Starting on May 15th, Bloodshot Records recording artist Sarah Shook and the Disarmers will take the songs from their critically-lauded record Years on a tour of Sweden and parts of Norway. The tour consists of a total of 23 dates over a month-long span, but this isn’t part of an extended European tour where the band will hit a multitude of countries over a grueling month and travel many square kilometers. This is a very specialized and dedicated tour in a specific region of Scandinavia with half the population of Texas, but a much larger appetite for traditional country music per capita than even in country music’s country of origin.
This isn’t an unusual occurrence for a traditional country or Americana band from the United States to plan such a tour in Sweden these days. In fact it’s pretty commonplace. Sam Outlaw, Anderson East, and Trampled By Turtles are also planning runs through the region this summer and fall for an extended period. Other traditional country artists such as J.P Harris, Corb Lund, Nikki Lane, Bob Wayne, The Deslondes, Tyler Childers, Jack Grelle, and Whitney Rose have made the trek to Sweden recently, as have Americana names such as Justin Townes Earle, Otis Gibbs, and even big stalwarts like the Drive By Truckers, Jason Isbell, and Sturgill Simpson.
We’ve known for years that per capita, Europe is a better support center for independent country and roots music compared to the United States, with venues and festivals in the U.K., France, Germany, Italy, and beyond full of thankful and appreciative fans hungry for American artists, and willing to go the extra mile to support authentic music. But something is brewing in Sweden specifically that is helping to give rise to one of the strongest, most vibrant enclaves for country music outside of North America, and is even inspiring Sweden’s own native traditional country performers who quality wise compete on an equal playing field with their American counterparts.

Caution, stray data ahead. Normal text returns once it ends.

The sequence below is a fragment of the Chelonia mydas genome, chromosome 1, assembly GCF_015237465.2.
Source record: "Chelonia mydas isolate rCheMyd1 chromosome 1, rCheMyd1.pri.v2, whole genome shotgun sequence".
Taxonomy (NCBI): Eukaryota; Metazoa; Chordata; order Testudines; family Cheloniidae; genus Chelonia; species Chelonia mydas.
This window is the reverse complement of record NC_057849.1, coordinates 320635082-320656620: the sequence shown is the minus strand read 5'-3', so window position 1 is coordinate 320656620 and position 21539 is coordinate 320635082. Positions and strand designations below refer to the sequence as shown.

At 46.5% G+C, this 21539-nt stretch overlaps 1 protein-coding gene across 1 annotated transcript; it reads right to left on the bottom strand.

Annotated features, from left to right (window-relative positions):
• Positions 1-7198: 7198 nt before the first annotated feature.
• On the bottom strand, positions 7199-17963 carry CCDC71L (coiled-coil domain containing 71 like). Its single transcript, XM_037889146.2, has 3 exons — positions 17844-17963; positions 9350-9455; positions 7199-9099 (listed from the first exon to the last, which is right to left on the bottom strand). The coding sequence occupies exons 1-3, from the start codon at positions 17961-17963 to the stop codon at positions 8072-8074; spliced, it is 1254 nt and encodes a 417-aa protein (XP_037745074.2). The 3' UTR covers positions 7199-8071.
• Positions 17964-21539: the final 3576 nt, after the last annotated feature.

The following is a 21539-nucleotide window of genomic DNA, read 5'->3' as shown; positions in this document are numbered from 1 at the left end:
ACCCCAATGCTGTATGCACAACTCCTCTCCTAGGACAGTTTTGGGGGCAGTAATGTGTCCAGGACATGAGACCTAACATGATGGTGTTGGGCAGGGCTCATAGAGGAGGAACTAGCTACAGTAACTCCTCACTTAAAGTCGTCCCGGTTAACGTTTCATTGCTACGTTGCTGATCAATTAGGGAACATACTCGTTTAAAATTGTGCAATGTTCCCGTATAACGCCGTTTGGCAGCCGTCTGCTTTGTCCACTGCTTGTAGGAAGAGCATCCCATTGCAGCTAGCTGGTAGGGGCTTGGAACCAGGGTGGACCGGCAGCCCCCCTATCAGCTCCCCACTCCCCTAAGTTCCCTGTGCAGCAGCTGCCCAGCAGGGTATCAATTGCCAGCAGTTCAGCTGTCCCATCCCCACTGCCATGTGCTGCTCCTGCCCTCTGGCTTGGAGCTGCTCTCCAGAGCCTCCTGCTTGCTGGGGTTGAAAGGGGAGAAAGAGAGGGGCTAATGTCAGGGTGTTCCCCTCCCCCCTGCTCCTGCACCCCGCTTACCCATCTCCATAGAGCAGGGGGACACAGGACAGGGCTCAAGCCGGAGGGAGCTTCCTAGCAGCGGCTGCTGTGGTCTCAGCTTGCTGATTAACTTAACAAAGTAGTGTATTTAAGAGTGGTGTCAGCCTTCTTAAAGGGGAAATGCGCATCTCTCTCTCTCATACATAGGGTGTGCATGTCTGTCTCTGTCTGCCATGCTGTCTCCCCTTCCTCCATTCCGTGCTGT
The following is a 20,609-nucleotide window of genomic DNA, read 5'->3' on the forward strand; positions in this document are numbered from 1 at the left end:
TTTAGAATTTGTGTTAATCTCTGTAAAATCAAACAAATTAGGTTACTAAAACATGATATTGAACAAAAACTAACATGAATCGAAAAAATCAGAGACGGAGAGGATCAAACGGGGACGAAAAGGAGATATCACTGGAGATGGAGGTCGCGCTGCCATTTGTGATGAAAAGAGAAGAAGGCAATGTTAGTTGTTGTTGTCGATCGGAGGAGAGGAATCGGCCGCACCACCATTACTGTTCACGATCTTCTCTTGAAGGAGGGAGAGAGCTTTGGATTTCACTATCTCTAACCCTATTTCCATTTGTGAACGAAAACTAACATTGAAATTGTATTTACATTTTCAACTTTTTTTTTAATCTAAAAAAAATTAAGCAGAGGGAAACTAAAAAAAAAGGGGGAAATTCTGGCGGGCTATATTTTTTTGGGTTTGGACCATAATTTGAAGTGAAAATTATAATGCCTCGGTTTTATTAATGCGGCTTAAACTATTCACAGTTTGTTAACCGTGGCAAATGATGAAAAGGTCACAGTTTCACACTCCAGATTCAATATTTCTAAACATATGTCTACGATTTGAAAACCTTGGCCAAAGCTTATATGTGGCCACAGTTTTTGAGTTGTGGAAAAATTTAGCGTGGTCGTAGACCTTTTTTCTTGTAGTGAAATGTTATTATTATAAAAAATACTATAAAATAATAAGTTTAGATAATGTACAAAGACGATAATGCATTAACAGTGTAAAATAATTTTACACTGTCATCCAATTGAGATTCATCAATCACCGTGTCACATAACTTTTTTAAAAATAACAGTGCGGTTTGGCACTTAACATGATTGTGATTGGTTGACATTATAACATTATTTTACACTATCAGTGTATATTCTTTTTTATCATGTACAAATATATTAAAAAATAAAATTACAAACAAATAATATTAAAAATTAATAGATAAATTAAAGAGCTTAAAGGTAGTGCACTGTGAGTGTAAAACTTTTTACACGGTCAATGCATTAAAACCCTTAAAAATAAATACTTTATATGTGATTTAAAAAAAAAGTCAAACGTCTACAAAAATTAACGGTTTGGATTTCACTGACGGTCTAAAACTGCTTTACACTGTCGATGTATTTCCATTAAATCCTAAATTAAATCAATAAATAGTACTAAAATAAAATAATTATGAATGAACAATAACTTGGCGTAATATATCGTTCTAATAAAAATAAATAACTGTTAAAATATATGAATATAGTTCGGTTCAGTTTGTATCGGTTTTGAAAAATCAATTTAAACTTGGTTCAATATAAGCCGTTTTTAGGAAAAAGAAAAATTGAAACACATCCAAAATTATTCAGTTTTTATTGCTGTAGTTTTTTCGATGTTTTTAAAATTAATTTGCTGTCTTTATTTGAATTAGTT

A promotional company and record label called Rootsy has been helping to put it all together, enticing some of the best of country and roots music far distances to play for Swedish country music fans, and helping to create a foothold for country music on the European continent. Rootsy opened a booking agency called Rootsy Live in 2009, and started pairing up country and Americana names from the United States with local talent, cross breeding name recognition across continents, and creating a thriving scene for country and roots in one of the most unexpected places.
For some American artists, Sweden has become the power base for their careers. In 2014, the story of country music singer and songwriter Doug Seegers being discovered by a Swedish television program while homeless on the streets of Nashville became one of the most touching stories of the last few years. Once a promising songwriter in Austin, Seegers fell on hard times. After his exposure to the Swedish market, Seegers became somewhat of a superstar in Scandinavia.
Now Sweden is the home market for Doug Seegers, and where he plays live most often. His 2015 record In Tandem with Jill Johnson released on the major label Capitol wasn’t even promoted in the United States, and can only be purchased physically in the US via import. It was dealt with as a Swedish release. Where Doug was never able to make it in America as a country performer and ultimately became homeless on the streets of Nashville, Sweden offered Doug Seegers a home.
Country music in Sweden is not a new phenomenon. An artist by the name of Red Jenkins was cutting songs about Texas and doing Outlaw country covers starting in 1974 with his album Neon Playboy. Throughout the 70’s and into the 80’s, Red continued to record and release country records such as Texas Honky Tonk, King of the Honky Tonks, Red Jenkins in Nashville, and others that have become cult favorites, setting the table for the appeal for country music we’re seeing in Sweden today.
Red Jenkins did country music so well, he became well-respected in the United States. In 1991, Johnny Paycheck recorded Red’s song “A Violin That Has Never Been Played.” Red has also regularly collaborated with Amber Digby. In 2015, Jenkins released a new record called Stone Country—a duets album with appearances by Willie Nelson, Dean Dillon, Johnny Bush, Red Stegall, Amber Digby, Leona Williams, and others.